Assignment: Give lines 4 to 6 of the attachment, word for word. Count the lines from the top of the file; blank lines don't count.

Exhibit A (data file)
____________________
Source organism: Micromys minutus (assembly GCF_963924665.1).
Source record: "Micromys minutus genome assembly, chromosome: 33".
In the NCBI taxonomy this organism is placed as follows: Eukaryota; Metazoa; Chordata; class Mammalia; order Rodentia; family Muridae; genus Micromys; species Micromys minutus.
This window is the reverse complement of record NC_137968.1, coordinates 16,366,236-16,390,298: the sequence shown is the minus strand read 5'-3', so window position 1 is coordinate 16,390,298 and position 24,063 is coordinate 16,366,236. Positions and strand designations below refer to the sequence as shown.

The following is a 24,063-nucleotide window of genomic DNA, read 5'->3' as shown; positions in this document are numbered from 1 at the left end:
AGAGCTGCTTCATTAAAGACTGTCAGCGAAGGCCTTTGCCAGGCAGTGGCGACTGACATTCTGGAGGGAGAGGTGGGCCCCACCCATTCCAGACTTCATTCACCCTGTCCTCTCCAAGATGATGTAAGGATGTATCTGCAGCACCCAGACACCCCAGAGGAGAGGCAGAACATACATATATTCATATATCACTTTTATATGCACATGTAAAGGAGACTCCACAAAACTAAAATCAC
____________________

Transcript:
This window is the reverse complement of record NC_137968.1, coordinates 16,366,236-16,390,298: the sequence shown is the minus strand read 5'-3', so window position 1 is coordinate 16,390,298 and position 24,063 is coordinate 16,366,236. Positions and strand designations below refer to the sequence as shown.

The following is a 24,063-nucleotide window of genomic DNA, read 5'->3' as shown; positions in this document are numbered from 1 at the left end:
AGAGCTGCTTCATTAAAGACTGTCAGCGAAGGCCTTTGCCAGGCAGTGGCGACTGACATTCTGGAGGGAGAGGTGGGCCCCACCCATTCCAGACTTCATTCACCCTGTCCTCTCCAAGATGATGTAAGGATGTATCTGCAGCACCCAGACACCCCAGAGGAGAGGCAGAACATACATATATTCATATATCACTTTTATATGCACATGTAAAGGAGACTCCACAAAACTAAAATCAC